KOKE‘E — Rapid ‘ohi‘a death has been found in a dead tree on the Alaka‘i Plateau, the state Department of Land and Natural Resources and the Kaua‘i Invasive Species Committee reported Tuesday.
The announcement marks the first confirmed incursion of ROD, which kills infected ohi‘a (Metrosideros polymorpha), in the pristine wilderness area.
“We spotted this tree during our regular helicopter surveys late last year,” Mapuana O’Sullivan, forest-management supervisor with the DLNR Division of Forestry and Wildlife Kaua‘i Branch, said in a joint DLNR-KISC press release.
“Because the area is one of the most biodiverse on the island, home to numerous native flora and fauna and critical to our watershed, we quickly returned on foot to take wood-chip samples,” O’Sullivan continued.
ROD was first recorded on Kaua‘i in the Moloa‘a Forest Reserve in 2018. Since then, about 60 trees on the Alaka‘i Plateau have been sampled for the fungal disease with negative results, until now.
Two fungal pathogens cause ROD. The U.S. Department of Agriculture Agricultural Research Service in Hilo on Hawai‘i Island has revealed the Alaka‘i tree, found at 4,100 feet elevation, was killed by the more-virulent species, known as Ceratocystis lukuohia.
ROD infects trees through fresh wounds. The Kaua‘i ROD Rapid Response team has therefore decided against cutting the infected ‘ohi‘a down, because the operation (performed to mitigate the airborne spread of ROD) would damage healthy specimens nearby.
Responders are employing a new approach instead.
“The idea is to keep beetles from burrowing into the dead ‘ohi‘a,” KISC Manager Tiffani Keanini said in the release. “When ambrosia beetles tunnel into diseased tress, they produce a wood powder that can include live Ceratocystis spores. This is how the fungus is released into the environment. So, we’re applying an environmentally friendly beetle repellent to the bark of the tree that’s basically a ‘no vacancy’ sign, telling beetles the tree is fully occupied and no longer suitable to colonize.”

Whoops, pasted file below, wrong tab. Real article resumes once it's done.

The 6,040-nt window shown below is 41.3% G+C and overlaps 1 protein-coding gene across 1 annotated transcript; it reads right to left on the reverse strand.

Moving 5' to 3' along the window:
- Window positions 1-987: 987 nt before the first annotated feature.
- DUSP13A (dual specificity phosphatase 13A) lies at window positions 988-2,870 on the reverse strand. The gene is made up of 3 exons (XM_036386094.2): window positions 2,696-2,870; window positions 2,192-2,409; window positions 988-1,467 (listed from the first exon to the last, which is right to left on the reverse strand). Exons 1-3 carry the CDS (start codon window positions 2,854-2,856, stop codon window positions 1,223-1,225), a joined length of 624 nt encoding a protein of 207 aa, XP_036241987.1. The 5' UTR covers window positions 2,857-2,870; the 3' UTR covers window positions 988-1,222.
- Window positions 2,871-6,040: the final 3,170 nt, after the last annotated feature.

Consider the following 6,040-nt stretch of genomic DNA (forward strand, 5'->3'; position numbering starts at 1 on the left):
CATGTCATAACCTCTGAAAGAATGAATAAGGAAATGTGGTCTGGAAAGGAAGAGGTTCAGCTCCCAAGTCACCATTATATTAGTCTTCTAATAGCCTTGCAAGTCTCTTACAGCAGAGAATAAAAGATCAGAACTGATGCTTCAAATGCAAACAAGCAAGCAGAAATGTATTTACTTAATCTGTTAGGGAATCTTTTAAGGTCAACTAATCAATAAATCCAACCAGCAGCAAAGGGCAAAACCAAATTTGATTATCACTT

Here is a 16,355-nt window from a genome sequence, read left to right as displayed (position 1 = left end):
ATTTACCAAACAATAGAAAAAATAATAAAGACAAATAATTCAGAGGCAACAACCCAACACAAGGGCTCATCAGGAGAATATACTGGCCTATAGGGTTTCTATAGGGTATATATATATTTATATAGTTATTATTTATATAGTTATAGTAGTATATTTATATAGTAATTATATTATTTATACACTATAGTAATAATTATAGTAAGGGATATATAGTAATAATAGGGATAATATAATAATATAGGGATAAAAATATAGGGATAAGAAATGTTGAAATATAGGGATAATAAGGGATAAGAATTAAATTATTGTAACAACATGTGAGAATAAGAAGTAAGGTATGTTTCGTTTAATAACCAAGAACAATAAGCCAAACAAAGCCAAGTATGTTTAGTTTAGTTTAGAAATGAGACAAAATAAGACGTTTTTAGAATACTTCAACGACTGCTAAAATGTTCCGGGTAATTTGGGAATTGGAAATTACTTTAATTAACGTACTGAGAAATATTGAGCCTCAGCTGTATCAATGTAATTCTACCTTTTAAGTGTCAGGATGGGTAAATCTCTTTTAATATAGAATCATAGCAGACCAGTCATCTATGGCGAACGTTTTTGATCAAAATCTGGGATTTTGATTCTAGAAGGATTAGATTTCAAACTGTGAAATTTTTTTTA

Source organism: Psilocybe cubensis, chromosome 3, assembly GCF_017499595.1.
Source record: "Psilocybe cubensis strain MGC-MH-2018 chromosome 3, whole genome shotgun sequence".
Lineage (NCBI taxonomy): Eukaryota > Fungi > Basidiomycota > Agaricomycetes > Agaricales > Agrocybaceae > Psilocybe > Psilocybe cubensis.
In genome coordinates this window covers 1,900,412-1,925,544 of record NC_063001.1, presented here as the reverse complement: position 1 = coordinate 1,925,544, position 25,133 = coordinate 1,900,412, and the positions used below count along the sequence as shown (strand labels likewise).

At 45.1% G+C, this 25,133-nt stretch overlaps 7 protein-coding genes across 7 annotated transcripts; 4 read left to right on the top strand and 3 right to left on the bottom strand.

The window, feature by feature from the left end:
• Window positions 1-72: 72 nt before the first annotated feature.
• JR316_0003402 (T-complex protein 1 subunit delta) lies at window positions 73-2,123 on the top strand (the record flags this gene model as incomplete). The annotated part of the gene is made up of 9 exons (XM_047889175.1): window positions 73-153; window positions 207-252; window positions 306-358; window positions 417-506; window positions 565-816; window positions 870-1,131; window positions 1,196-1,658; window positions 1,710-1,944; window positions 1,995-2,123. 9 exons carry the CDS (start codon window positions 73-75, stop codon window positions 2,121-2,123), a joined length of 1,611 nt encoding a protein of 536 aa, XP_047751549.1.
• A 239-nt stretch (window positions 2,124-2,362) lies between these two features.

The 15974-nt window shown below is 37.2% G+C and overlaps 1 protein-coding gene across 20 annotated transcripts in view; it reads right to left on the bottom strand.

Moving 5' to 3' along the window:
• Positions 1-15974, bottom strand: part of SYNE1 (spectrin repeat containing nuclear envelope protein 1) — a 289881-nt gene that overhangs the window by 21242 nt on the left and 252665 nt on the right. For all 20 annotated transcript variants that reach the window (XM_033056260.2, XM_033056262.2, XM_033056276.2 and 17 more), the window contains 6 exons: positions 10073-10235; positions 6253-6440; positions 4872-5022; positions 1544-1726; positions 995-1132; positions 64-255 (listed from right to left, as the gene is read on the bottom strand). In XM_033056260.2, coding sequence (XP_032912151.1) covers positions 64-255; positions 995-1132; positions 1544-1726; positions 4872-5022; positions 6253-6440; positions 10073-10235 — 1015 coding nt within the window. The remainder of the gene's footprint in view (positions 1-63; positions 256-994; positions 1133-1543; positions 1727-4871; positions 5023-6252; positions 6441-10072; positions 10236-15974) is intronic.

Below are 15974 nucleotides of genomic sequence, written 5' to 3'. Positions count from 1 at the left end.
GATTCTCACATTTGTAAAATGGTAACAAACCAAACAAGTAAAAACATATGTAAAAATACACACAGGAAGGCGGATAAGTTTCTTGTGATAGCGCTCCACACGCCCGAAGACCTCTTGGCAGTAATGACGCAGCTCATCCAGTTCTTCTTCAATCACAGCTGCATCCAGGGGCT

If successful, the approach could be used throughout Hawai‘i, according to DLNR and KISC, which report a total of 175 ‘ohi‘a on Kaua‘i have tested positive for Ceratocystis lukuohia through December 2021.
The number testing positive for Ceratocystis huliohia, the less-virulent variety, is 114.
Three Kaua‘i ‘ohi‘a have tested positive for both pathogens.
Importance of ‘ohi‘a
KISC and the Kaua‘i Forest Bird Recovery Project will review the importance of ‘ohi‘a in the environment, culture and watersheds of Kaua‘i on Feb. 25, during a “Forest Friday” webinar.
Personnel from groups including KISC and DOFAW are set to provide updates on efforts to save ‘ohi‘a, ROD’s presence on Kaua‘i and current legislation proposing to name ‘ohi‘a the Hawai‘i state endemic tree.
“This virtual talk story is a unique opportunity to discover what is happening with forest conservation on Kaua‘i,” a KISC press release states. “People are encouraged to participate in the conversation by submitting questions during the event or in advance by emailing firstname.lastname@example.org.”
To register for the event on Zoom, visit bit.ly/ohiaonkauai online.
Viewers can also watch live on KISC and KFBRP’s Facebook pages.
Previous Forest Friday installments can be found on the groups’ respective YouTube channels.
Scott Yunker, reporter, can be reached at 245-0437 or email@example.com.
Source: The Garden Island